FRISCO, Texas — Texans don't take kindly to sitting in the shadow of that other overachieving big state, even in the tech sector where California has a head start.
So the mayor of this Dallas suburb relished taking a call from executives at a Silicon Valley automated-driving startup, Drive.ai, who were shopping a cutting-edge pilot project last year.
"I said, 'You're a California-based company,' " Mayor Jeff Cheney recalled last week at the inauguration of Texas' first on-demand, self-driving taxi service. " 'Why are you calling me?' "
The answers he got eventually sealed the deal: Drive.ai was looking for not just the right driving environment to test its suburb-focused taxi service, but the right regulatory landscape and government support network.
They are emerging as key selling points for Texas, and the area around Dallas and Fort Worth, which were also selected last year as the first partner cities for Uber's flying taxi service, Uber Elevate. The region and the state are pushing to draw alternative-transportation companies to help solve traffic problems that come from their car-centric culture.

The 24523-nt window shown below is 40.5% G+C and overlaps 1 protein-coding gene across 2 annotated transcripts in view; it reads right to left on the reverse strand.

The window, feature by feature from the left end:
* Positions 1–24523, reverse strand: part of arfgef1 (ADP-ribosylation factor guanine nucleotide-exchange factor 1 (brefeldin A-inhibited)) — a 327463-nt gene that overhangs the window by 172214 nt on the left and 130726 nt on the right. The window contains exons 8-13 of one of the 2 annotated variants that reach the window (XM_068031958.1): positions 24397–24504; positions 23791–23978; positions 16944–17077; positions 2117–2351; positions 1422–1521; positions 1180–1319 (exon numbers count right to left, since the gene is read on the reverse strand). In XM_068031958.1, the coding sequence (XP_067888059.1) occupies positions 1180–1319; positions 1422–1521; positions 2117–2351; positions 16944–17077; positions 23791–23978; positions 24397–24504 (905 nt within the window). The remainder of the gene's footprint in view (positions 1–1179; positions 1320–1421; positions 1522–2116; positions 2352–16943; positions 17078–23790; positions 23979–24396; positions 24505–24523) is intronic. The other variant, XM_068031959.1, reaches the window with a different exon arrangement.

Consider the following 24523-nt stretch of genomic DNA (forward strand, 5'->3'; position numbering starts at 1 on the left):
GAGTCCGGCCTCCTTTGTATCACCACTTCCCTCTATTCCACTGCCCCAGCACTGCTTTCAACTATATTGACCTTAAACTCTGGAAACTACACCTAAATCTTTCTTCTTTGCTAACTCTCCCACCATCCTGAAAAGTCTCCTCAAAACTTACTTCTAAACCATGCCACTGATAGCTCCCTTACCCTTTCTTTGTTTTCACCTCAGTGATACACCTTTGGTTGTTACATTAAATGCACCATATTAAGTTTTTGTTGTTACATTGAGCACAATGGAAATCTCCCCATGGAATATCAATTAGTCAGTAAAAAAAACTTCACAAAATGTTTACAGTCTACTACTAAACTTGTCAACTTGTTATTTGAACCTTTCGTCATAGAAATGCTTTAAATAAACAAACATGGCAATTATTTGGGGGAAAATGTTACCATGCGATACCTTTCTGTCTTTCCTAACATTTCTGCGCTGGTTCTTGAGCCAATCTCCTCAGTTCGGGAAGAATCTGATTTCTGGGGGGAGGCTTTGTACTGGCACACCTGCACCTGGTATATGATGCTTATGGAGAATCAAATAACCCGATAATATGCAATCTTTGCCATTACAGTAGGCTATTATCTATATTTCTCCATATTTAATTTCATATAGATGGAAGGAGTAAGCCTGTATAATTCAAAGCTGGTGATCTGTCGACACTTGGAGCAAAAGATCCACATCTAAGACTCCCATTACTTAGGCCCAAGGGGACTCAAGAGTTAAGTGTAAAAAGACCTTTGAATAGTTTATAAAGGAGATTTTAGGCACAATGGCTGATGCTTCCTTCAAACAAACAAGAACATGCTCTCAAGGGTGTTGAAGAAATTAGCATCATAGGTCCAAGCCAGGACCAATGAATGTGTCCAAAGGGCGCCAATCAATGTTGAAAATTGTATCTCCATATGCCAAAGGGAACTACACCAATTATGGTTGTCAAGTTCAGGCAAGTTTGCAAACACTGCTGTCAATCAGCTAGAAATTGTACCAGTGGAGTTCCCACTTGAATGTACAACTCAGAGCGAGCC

The linchpin was a state law passed last year that creates a legal framework for those companies to operate. One key provision: "An automated motor vehicle may operate in this state with the automated system engaged, regardless of whether a human operator is physically present in the vehicle."
Tom Bamonte, senior manager for automated vehicles at the North Central Texas Council of Governments, said the law is getting the attention of automated-vehicle developers as Texas cities band together to attract pilot projects.